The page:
Fraundorf (18) approaches proposed redefinitions of the kilogram from the standpoint of 12C, further developing the atomic kilogram and again using a counting process. The mass of 12C is a constant, and then the kilogram would be defined as the mass of an aggregate number of 12C atoms, and that number should be a value divisible by 12. A kilogram prototype can be constructed both virtually and physically. Fraundorf suggests that graphene hexagons can be layered to form such a prototype, and derives the geometry that would contain Avogadro's number of carbon atoms. A 1 mole amount of carbon is contained in a hexagonal stacked structure about 1.71 cm high and about the width of a dime. From the current value of NA, that crystal would contain 50,184,513,209,183,067,081,900 atoms of 12C. If one instead specifies the number of carbon atoms in the structure (by definition), then a value of NA follows. If the mass of 12C (u) is the starting point, the mass of the kilogram follows, and then the kilogram is therefore defined in terms of a fundamental natural constant.
Figure 1 compares the various kilogram standards as prototypes; the Pt/Ir standard exists, the 28Si boule exists, and the 12C hexagonal stacked structure is currently a suggestion. The ultimate goal in a definition of the kilogram is to define it in terms of a natural physical constant. The mass of 12C is a natural constant, and the mass of an electron is a natural constant, and so the mass of 12C+ is a natural constant. It's also straightforward to create carbon ions in a variety of sizes. The Penning ion-trap mass spectrometer has been used for absolute mass measurements on carbon ion clusters (19). A systematic study of the clusters containing integer numbers of carbon atoms provides a definitive measure of the errors in the experimental measurement. The residual systematic uncertainty is about 8 × 10-9 . The system is used to perform absolute mass measurements of radioactive nuclides based on a direct comparison of the measured masses with the masses of the carbon cluster ions as references. From one perspective, the redefinition of the kilogram simplifies to deciding on NA and dividing by 12.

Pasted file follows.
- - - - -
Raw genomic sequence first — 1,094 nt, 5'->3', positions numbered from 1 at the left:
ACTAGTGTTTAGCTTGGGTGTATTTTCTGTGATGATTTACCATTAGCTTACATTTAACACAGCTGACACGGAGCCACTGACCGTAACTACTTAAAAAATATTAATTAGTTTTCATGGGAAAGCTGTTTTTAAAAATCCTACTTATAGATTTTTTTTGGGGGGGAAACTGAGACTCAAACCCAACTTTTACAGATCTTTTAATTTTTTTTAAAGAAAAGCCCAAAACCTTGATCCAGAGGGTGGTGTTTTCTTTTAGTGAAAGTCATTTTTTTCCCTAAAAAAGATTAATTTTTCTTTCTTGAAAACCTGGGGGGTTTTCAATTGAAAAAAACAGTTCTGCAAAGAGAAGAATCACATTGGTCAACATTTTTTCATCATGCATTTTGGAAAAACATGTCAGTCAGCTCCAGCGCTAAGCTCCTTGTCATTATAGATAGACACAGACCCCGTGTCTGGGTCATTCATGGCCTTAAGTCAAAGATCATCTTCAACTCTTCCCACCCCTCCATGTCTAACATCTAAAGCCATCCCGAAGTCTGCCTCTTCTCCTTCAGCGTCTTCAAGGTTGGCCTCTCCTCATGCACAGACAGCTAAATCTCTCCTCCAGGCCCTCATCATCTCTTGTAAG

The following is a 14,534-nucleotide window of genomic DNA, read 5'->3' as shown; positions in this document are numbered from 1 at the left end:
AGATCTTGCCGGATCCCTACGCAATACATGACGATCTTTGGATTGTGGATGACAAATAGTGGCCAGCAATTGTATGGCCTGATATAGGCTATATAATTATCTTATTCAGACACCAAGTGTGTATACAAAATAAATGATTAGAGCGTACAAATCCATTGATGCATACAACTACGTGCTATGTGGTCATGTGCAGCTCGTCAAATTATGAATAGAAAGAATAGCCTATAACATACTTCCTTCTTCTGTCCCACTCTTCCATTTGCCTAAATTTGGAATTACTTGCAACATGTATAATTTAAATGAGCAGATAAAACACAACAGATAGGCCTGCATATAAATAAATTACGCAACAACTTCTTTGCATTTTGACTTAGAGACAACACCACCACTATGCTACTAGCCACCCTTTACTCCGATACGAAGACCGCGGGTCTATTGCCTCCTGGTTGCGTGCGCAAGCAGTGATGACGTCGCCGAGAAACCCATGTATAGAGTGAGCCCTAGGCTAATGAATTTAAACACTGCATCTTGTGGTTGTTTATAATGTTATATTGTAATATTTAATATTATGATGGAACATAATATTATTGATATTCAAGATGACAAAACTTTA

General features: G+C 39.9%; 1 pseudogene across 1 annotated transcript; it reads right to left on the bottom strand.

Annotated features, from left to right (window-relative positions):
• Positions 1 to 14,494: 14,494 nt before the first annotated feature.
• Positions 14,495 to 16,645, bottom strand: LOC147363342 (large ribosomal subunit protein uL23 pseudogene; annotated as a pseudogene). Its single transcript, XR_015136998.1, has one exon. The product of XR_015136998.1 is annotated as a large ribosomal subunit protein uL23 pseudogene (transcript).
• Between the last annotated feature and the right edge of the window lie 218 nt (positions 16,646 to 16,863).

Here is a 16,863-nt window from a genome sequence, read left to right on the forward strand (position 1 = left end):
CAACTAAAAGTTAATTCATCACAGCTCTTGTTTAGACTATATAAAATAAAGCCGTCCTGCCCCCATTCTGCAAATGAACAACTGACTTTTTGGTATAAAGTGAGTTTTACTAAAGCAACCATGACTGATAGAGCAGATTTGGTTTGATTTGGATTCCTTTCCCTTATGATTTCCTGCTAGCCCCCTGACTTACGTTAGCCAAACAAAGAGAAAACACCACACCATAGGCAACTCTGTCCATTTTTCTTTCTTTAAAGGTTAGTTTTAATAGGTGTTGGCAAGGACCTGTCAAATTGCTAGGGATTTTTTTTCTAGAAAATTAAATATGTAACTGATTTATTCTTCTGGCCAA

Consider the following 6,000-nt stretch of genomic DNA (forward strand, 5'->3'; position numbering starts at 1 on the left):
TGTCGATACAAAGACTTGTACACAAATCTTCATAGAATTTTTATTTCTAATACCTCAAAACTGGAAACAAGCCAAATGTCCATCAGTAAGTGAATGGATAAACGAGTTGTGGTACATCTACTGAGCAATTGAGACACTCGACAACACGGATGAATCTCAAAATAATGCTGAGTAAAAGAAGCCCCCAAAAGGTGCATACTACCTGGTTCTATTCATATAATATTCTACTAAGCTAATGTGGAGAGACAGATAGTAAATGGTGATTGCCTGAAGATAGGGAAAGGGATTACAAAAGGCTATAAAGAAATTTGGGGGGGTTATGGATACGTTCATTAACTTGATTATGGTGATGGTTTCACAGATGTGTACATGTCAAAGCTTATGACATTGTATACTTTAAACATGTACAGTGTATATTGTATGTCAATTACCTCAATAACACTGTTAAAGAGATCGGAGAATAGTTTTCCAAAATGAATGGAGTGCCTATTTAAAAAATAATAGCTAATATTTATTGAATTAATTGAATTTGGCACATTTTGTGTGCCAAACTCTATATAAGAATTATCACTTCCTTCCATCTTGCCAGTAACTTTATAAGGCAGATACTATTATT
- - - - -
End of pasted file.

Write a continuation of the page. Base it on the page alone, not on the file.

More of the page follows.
Figure 1: Summary of actual (Pt/Ir prototype), proposed and constructed (28Si boule), and proposed virtual (12C hexagonal stacked graphene structure) standards for the kilogram.
(1) R. Davis, Metrologia 40, 299–305 (2003).
(2) K.L. Busch, Spectroscopy 16(11), 28–32 (2001).
(3) H.F. Dixon, Trends Biochem. Sci. 8, 49–53 (1983).
(4) J.R. De Laeter, Int. J. Mass Spectrom. 178, 1–7 (1998).
(5) H.E. Duckworth and A.O. Nier, Int. J. Mass Spectrom. Ion Proc. 86, 1–19 (1988).
(6) T.P. Kohman, J.H.E. Mattauch, and A.H. Wapstra, Phys. Today 12, 30–32 (1959).
(7) A.F. Scott and W.R. Ware, J. Amer. Chem. Soc. 79, 4253–4257 (1957).
(8) H.E. Duckworth, One Version of the Facts: My Life in Academe (University of Manitoba Press, Winnipeg, Canada 2000).
(9) O.D. Sparkman made this observation.
(10) R.G. Cooks and A.L. Rockwood, Rapid Commun. Mass Spectrom. 5, 93 (1991).
(11) B.W. Petley, IEEE Trans. Instrum. Measurement 38, 175–179 (1989).
(12) J.L. Flowers and B.W. Petley, Metrologia 42, L31–L34 (2005).
(13) B.W. Petley, Metrologia 44, 68–72 (2007).
(14) T.P. Hill, J. Miller, and A.C. Censullo, Metrologia 48, 83–86 (2011).
(15) I.M. Mills, P.J. Mohr, T.J. Quinn, B.N. Taylor, and E.R. Williams, Metrologia 43, 227–246 (2006).
(16) A. Picard, P. Barat, M. Borys, M. Firius, and S. Mizushima, Metrologia 48, S112–S119(2011).
(17) P. Becker, Contemp. Phys. 53, 461–479 (2012)
(18) P. Fraundorf, arXiv:1201.5537v1 (2012).
(19) A. Kellerbauer, K. Blaum, G. Bollen, F. Herfurth, J.-J. Kluge, M. Kuckein, E. Sauvan. C. Scheidenberger, and L. Schweikhard, Eur. Phys. J. D. 22, 53–64 (2003).
Kenneth L. Busch discovered the missing mass of the universe in the form of a fruitcake he received as a holiday gift. Late at night, he considers whether a 12C nanotube of specified length could be considered as a mass standard, but that's just linear thinking. This column is the sole responsibility of the author, who can be reached at email@example.com
Kenneth L. Busch